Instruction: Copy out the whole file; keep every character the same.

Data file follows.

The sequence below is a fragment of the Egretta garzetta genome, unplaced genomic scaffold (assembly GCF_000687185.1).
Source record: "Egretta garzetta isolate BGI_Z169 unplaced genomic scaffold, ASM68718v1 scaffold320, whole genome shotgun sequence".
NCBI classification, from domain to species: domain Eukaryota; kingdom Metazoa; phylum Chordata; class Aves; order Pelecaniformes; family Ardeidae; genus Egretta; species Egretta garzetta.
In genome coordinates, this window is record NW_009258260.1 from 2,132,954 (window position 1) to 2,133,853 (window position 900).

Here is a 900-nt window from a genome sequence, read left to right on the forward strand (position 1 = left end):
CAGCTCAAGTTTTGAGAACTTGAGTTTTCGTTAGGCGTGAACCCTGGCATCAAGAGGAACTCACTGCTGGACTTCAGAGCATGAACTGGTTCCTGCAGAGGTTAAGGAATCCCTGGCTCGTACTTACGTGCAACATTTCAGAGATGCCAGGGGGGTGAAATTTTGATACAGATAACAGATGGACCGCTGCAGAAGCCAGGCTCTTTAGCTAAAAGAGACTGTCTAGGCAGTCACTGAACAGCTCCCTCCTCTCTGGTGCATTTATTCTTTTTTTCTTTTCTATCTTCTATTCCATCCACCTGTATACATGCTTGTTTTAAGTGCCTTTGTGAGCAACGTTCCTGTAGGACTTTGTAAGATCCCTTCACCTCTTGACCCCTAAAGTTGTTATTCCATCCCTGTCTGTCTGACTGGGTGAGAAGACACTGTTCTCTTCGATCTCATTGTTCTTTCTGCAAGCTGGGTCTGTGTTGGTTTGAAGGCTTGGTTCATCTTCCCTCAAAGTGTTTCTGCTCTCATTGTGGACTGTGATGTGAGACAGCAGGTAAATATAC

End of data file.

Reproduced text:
The sequence below is a fragment of the Egretta garzetta genome, unplaced genomic scaffold (assembly GCF_000687185.1).
Source record: "Egretta garzetta isolate BGI_Z169 unplaced genomic scaffold, ASM68718v1 scaffold320, whole genome shotgun sequence".
NCBI classification, from domain to species: domain Eukaryota; kingdom Metazoa; phylum Chordata; class Aves; order Pelecaniformes; family Ardeidae; genus Egretta; species Egretta garzetta.
In genome coordinates, this window is record NW_009258260.1 from 2,132,954 (window position 1) to 2,133,853 (window position 900).

Here is a 900-nt window from a genome sequence, read left to right on the forward strand (position 1 = left end):
CAGCTCAAGTTTTGAGAACTTGAGTTTTCGTTAGGCGTGAACCCTGGCATCAAGAGGAACTCACTGCTGGACTTCAGAGCATGAACTGGTTCCTGCAGAGGTTAAGGAATCCCTGGCTCGTACTTACGTGCAACATTTCAGAGATGCCAGGGGGGTGAAATTTTGATACAGATAACAGATGGACCGCTGCAGAAGCCAGGCTCTTTAGCTAAAAGAGACTGTCTAGGCAGTCACTGAACAGCTCCCTCCTCTCTGGTGCATTTATTCTTTTTTTCTTTTCTATCTTCTATTCCATCCACCTGTATACATGCTTGTTTTAAGTGCCTTTGTGAGCAACGTTCCTGTAGGACTTTGTAAGATCCCTTCACCTCTTGACCCCTAAAGTTGTTATTCCATCCCTGTCTGTCTGACTGGGTGAGAAGACACTGTTCTCTTCGATCTCATTGTTCTTTCTGCAAGCTGGGTCTGTGTTGGTTTGAAGGCTTGGTTCATCTTCCCTCAAAGTGTTTCTGCTCTCATTGTGGACTGTGATGTGAGACAGCAGGTAAATATAC